It's the kids

April 11, 2005

MARYLANDERS didn't need a whistleblower to point out critical fissures in the state's child welfare system. For the Ehrlich administration to spend all its energy protesting the actions of an erstwhile ally, whose recently released e-mail exchanges with top department staff point out glaring safety issues in Baltimore and elsewhere, while not denying the substance of her messages, misses the point.

Better to spend the time attacking the problem - that way, things might improve.

For example, the city's Department of Social Services and the plaintiffs in a consent decree have disagreed for more than 16 years on the actual number of caseworkers serving the city's 7,000 children in foster care each year. The plaintiffs have claimed that the department was artificially reducing the average caseload count by doing such things as counting more people as caseworkers than were actually working cases. That would help explain why the reported caseload count average is closer to the consent-decree goal while state and federal statistics show that 31 percent of children aren't seeing a caseworker even once a month. Department secretaries through the years have denied any such number-fudging, but have been unable to explain the wide disparities in counts.

Now it turns out that children's cases have been assigned to empty caseworker slots rather than actual workers, among other unusual accounting practices, according to internal e-mail. With scores of positions empty for years, such an error is grave. Children in crisis get precious little assistance from ghost guardians.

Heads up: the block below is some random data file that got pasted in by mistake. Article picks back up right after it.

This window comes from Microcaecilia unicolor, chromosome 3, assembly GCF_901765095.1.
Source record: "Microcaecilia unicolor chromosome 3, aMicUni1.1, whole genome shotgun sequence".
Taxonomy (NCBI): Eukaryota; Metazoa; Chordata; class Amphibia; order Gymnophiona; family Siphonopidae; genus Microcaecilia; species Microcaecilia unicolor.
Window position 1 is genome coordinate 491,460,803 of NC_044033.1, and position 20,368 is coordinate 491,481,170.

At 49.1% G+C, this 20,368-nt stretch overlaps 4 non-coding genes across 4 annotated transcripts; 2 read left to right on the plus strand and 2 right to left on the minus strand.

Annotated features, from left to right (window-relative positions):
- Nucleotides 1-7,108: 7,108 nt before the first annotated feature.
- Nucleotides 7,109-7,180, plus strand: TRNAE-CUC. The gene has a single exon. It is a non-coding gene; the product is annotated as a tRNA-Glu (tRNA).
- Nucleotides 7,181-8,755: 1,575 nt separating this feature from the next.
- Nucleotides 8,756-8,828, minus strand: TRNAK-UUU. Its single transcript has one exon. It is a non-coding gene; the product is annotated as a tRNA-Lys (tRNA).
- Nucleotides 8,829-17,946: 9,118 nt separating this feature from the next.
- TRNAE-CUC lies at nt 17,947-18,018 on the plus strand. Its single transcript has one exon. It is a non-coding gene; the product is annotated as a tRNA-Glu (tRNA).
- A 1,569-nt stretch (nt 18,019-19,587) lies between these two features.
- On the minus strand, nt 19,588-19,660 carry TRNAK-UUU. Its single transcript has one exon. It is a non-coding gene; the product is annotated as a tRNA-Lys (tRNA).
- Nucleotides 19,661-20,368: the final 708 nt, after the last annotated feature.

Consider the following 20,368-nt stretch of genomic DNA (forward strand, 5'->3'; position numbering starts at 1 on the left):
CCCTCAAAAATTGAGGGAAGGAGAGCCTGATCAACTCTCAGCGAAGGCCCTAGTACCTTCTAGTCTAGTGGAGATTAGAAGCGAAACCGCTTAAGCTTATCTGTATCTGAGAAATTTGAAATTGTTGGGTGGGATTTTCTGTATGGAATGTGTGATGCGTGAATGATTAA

Other children had trouble even getting into the system, especially if their crises happened at night or on weekends, when the DSS intake center was seriously understaffed. One e-mail cites an average of 200 calls coming into the center during shifts when just two people were working. Some of the calls were reports of abuse that later ended in children's deaths, suggesting that a fully staffed force might have been able to save them.

The city's DSS has expanded the intake center, is hiring at a rate that at least keeps up with turnover and now reports an intake caseload ratio that, while 50 percent more than the consent-decree minimum, does ring truer. While tardy and crisis-driven, these are improvements.

But its continued failure to ensure that foster parents pass background checks, that a DSS worker sees each child at home once a month, that all its school-age children are actually going to school - all mock the promises the state made to the courts and children in the class-action lawsuit.

Rather than meet its obligations to legislators, the public and the children and families it promises to serve, this administration sees conspiracy in the shadows. But there's no secret cabal making sure caseworkers don't see the children in their care. That's just poor management.

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